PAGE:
Miller’s agent clears up contract numbers but this is still a shortsighted deal by Gorton
Last night there was a bit of confusion as to J.T. Miller‘s contract. His agent took to twitter to clarify it.
— Scott Bartlett (@SCGscott) July 13, 2016
So the official AAV Cap Hit is 2.75M for the next two seasons.
Miller is Banking On Himself…Again
Pat Leonard wrote that much like his last deal when he signed for 1 year, Miller is betting on himself again. “Miller still will be a year away from unrestricted free agency when this contract expires, and it’s a risk not to sign for more years.” Leonard further explains, “But a longer term contract would have meant locking in at a lower salary than Miller has the potential to earn on his next deal if he can replicate or improve upon his 22-goal, 43-point season.”
This basically reiterates what I wrote about Miller when I tried to predict what his contract would be.
Here’s my write up & prediction on JT Miller: I basically nailed the bridge deal numbers & likely the future regret pic.twitter.com/N29mYiwt5o
— FullTilt Rangers (@NYR_FullTilt) July 14, 2016
Once again, I don’t know the circumstances so it is possible the Rangers tried to lock him up on a longer deal and Miller refused because they couldn’t agree on the salary. Trying to logically break it down in my head, the fact that it was only a two year bridge deal and not a three, could mean that Miller opted for it. The security in just two years is that the Rangers will still have some level of control for one more season before Miller is UFA eligible.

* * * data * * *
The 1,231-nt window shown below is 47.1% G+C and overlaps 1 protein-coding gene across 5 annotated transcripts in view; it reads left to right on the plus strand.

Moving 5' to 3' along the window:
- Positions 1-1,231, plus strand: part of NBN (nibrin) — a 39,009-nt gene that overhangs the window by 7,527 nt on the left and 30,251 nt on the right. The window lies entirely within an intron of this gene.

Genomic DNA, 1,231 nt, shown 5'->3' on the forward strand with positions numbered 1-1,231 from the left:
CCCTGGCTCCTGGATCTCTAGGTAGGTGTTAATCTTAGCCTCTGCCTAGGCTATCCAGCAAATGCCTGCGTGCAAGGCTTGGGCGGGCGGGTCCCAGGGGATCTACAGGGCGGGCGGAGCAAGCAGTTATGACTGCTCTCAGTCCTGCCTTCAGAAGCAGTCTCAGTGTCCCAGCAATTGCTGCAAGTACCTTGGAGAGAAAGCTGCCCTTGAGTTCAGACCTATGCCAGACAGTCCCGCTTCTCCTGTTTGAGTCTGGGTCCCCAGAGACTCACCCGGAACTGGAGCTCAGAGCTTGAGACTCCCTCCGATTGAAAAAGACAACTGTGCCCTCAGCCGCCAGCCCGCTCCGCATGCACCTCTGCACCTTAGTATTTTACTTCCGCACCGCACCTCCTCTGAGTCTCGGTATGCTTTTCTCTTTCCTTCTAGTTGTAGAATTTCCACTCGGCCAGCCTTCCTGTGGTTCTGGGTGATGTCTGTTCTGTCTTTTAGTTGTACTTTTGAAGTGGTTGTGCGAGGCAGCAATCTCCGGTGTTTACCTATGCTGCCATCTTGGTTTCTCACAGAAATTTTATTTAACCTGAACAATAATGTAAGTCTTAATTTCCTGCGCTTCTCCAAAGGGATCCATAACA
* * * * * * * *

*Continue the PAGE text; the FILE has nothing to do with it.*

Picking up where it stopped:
That one year comes at a time when Nash’s contract will come off the books (if they don’t trade him first). If the Rangers want, they could trade Miller or they could offer him a big contract to keep him if he so deserves it.
A Shortsighted Mistake
Ultimately, this is a shortsighted mistake in my eyes. Even though I don’t know for certainty how the negotiations played out, this was a lost opportunity for Jeff Gorton. It is possible for just 1 to 1.25M more, Miller may have locked in for 5 years. Those are the types of deals you need to make in order to win longterm.
The NHL has changed in the salary cap era. Before a GM would low ball young players and overpay on aging superstars in order to win. The big market teams would then bury contracts in the NHL or trade them by paying half their salary with no penalties. That is not how it works anymore and the way to win now is to take chances on younger players before they develop into superstars.
Just look at the recent signings the Florida Panthers have made. They are paying a little more than some of these young players are worth, banking on their future production. Unlike the Rangers who are now overpaying miserably on Dan Girardi and Marc Staal for what they did in years past.
It’s a whole new landscape in the NHL and it seems the Rangers still haven’t gotten the memo.